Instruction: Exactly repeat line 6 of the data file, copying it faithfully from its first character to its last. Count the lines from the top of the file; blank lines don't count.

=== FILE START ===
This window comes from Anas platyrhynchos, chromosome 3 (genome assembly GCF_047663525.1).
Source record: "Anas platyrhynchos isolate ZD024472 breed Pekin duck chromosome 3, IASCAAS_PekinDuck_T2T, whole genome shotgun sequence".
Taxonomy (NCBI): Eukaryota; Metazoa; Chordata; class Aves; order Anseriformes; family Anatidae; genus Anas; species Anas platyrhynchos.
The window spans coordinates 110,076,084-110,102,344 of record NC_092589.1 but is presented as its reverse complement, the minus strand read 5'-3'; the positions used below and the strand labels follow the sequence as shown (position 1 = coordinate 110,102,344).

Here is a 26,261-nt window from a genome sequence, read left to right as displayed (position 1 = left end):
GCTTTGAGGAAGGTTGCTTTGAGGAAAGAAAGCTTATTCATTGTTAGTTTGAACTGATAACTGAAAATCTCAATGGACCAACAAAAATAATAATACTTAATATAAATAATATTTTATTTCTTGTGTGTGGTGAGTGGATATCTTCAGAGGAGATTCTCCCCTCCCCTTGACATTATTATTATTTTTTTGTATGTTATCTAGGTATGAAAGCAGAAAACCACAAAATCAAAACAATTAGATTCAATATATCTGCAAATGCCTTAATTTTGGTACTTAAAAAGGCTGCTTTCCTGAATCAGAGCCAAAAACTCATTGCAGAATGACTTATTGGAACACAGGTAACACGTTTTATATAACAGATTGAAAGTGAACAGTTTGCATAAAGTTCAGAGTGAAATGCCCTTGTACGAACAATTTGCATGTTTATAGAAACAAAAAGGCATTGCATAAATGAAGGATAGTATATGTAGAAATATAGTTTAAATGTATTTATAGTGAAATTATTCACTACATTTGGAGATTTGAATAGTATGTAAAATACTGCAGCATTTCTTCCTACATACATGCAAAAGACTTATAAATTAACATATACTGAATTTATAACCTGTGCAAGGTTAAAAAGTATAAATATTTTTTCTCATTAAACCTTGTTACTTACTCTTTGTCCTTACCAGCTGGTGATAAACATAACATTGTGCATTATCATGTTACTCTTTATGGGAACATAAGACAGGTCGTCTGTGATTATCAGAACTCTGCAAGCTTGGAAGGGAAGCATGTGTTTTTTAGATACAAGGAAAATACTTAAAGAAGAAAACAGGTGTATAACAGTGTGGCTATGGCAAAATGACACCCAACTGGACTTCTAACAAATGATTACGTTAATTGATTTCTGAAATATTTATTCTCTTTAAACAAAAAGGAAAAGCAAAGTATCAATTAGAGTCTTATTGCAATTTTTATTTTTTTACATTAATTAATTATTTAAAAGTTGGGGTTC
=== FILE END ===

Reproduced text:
GCTTTGAGGAAGGTTGCTTTGAGGAAAGAAAGCTTATTCATTGTTAGTTTGAACTGATAACTGAAAATCTCAATGGACCAACAAAAATAATAATACTTAATATAAATAATATTTTATTTCTTGTGTGTGGTGAGTGGATATCTTCAGAGGAGATTCTCCCCTCCCCTTGACATTATTATTATTTTTTTGTATGTTATCTAGGTATGAAAGCAGAAAACCACAAAATCAAAACAATTAGATTCAATATATCTGCAAATGCCTTAATTTTGGTACTTAAAAAGGCTGCTTTCCTGAATCAGAGCCAAAAACTCATTGCAGAATGACTTATTGGAACACAGGTAACACGTTTTATATAACAGATTGAAAGTGAACAGTTTGCATAAAGTTCAGAGTGAAATGCCCTTGTACGAACAATTTGCATGTTTATAGAAACAAAAAGGCATTGCATAAATGAAGGATAGTATATGTAGAAATATAGTTTAAATGTATTTATAGTGAAATTATTCACTACATTTGGAGATTTGAATAGTATGTAAAATACTGCAGCATTTCTTCCTACATACATGCAAAAGACTTATAAATTAACATATACTGAATTTATAACCTGTGCAAGGTTAAAAAGTATAAATATTTTTTCTCATTAAACCTTGTTACTTACTCTTTGTCCTTACCAGCTGGTGATAAACATAACATTGTGCATTATCATGTTACTCTTTATGGGAACATAAGACAGGTCGTCTGTGATTATCAGAACTCTGCAAGCTTGGAAGGGAAGCATGTGTTTTTTAGATACAAGGAAAATACTTAAAGAAGAAAACAGGTGTATAACAGTGTGGCTATGGCAAAATGACACCCAACTGGACTTCTAACAAATGATTACGTTAATTGATTTCTGAAATATTTATTCTCTTTAAACAAAAAGGAAAAGCAAAGTATCAATTAGAGTCTTATTGCAATTTTTATTTTTTTACATTAATTAATTATTTAAAAGTTGGGGTTC